Keep your out of season clothes in sustainable and non-toxic storage by avoiding plastic tubs or synthetic fabric bags and look for natural fibre storage solutions such as sturdy canvas storage cubes, which when filled are stackable.  It’s a good idea to also include some natural moth repelling solutions within your chosen storage.  Cedarwood blocks, lavender flower sachets, or even cotton balls with a few drops of moth repellent specific essential oils will help to keep your clothes hole free while they await their turn to be in the spotlight.

Ill be honest, as someone who is actually attempting to curate my first ever seasonal capsule wardrobe (inspired by my research for this article), my list is looking closer to 40+ items with a rather stylish and extensive ‘loungewear’ selection on the side (I’m a mum of young kids who works from home, my wardrobe IS my loungewear!).  I accept it’s a work in progress, but the exercise has certainly made me think about the contents of my closet.  I’ve enjoyed identifying favourite pieces, finding coordinating items and choosing a style to stick with for a few months.  I’ve taken note of which items were purchased second hand (and therefore ethical), handmade by the maker (such as from Etsy makers or market purchases, and therefore ethical) and those items I bought in department stores or online and which were most likely a product of unethical production.   I’m not going to inflict myself with a barrage of guilt, but with awareness comes responsibility and the intention of making informed choices in the future.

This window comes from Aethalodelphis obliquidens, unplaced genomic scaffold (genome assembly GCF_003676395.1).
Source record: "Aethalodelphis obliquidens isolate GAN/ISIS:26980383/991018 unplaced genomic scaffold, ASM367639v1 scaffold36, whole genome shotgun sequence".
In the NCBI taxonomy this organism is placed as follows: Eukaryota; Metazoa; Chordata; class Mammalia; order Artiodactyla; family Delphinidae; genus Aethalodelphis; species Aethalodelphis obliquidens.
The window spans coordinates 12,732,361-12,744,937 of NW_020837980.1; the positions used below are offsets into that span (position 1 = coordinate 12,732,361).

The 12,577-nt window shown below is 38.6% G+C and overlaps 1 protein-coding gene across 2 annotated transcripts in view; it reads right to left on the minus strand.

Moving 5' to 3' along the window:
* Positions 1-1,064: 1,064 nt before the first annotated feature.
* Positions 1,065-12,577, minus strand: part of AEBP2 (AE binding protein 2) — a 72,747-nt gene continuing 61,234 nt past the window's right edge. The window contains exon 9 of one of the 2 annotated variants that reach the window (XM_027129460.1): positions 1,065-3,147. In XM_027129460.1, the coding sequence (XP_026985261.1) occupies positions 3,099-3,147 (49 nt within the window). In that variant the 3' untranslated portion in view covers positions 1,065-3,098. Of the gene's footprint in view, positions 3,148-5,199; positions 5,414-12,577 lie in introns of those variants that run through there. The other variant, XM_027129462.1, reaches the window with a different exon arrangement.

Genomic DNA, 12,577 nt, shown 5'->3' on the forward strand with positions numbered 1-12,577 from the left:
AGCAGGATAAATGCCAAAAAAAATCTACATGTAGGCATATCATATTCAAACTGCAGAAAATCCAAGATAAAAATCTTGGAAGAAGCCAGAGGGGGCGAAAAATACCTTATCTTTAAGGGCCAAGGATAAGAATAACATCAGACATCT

As one of the least regulated industries in the world, there is plenty of space for the fashion industry to be improved and regulations implemented.  If we can begin to educate ourselves about how our clothes are made, we can then make more conscious decisions about where to source them.  When buying new items seek out locally made ethical brands such as these ECA accredited brands.         

Like all consumer purchases, we have the power to make an impact.  Research and lobby your favourite brands and support those who are committed to making a difference in the industry.  Invest in high quality items, look after them and cherish them.  Choose natural fibres and classic styles which will outlive passing trends.  Curate a capsule wardrobe of clothes which make you feel good about yourself instead of an overcrowded closet of low-quality impulse buys.  Less really IS more in the case of a seasonal wardrobe.  And think of all the time you’ll save getting dressed each morning!

Alison Gallagher is a freelance writer, resourcefulness expert and entrepreneur. She has been featured in various publications including Stellar Magazine, Australian Health and Fitness Magazine, and Cleo Magazine. Alison is particularly passionate about sharing practical tips on how to live simply, sustainably and seasonally.  

12 October 2023